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Calls made for zero-tolerance drink-drive policy as alcohol-related road deaths increase

Calls made for zero-tolerance drink-drive policy as alcohol-related road deaths increase


European Transport Safety Council has called for a package of measures to be implemented.

Calls are being made for a zero-tolerance policy towards drink-driving as a recent study confirmed that alcohol-related deaths are on the rise in the UK.

A new study has found that the UK, with the exception of Scotland, has the highest drink-drive limit in the entire EU.

The European Transport Safety Council reported that the only other country with an alcohol limit as high as the UK’s was Malta – until it brought in stricter policies last year.

The number of drink-related fatalities in the UK had increased, according to the study, up four per cent from the 240 in 2010 to an estimated 250 during 2017.

Joshua Harris, director of campaigns for Brake, said: “This report lays bare the UK’s failure to tackle the menace of drink driving compared to our EU counterparts. With England and Wales having the dubious honour of the highest drink-drive limit in Europe and more people dying on our roads due to drink driving, the time for action is now.

“Our current drink-drive limit gives a false impression that it is acceptable to mix alcohol and driving – which couldn’t be further from the truth. Decisive action is needed to end this blight on our roads and prevent the needless loss of life. A zero-tolerance drink drive limit is a proven effective solution, as this report shows, and we call on the Government to implement this urgently, making clear to drivers that not a drop of alcohol is safe.”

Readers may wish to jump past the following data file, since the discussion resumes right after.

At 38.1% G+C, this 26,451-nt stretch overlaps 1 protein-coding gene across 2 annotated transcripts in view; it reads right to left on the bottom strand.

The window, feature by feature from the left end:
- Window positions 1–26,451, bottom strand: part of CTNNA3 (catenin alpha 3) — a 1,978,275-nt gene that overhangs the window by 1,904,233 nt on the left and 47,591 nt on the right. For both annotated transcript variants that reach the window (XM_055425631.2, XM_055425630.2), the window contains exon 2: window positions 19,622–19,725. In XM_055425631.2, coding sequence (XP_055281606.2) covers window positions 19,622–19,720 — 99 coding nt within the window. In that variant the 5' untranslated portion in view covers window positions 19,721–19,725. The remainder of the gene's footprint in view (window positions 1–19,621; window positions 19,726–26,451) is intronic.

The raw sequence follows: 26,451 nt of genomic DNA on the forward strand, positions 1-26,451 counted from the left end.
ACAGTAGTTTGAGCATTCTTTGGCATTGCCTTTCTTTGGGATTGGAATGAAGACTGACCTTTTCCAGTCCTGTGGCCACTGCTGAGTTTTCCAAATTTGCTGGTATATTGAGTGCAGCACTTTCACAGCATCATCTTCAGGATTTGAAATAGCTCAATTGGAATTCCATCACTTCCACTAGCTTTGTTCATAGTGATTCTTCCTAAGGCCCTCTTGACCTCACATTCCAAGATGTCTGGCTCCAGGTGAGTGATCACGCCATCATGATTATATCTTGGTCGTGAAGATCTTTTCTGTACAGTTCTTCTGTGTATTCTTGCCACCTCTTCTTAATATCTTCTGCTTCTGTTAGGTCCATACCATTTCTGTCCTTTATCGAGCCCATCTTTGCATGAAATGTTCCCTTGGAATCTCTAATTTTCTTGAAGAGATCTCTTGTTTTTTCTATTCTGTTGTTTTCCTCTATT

The current alcohol to blood limit in England, Wales and Northern Ireland stands at 80mg of alcohol per 100ml of blood – a level that has stayed the same for more than 50 years. Scotland lowered its limit to 50mg five years ago.

It was one of just six countries to record a rise in deaths alongside Austria, Estonia, Hungary, Sweden and Slovakia.

The small rise in the deaths in the UK does go against a steady decline in numbers over the previous four decades.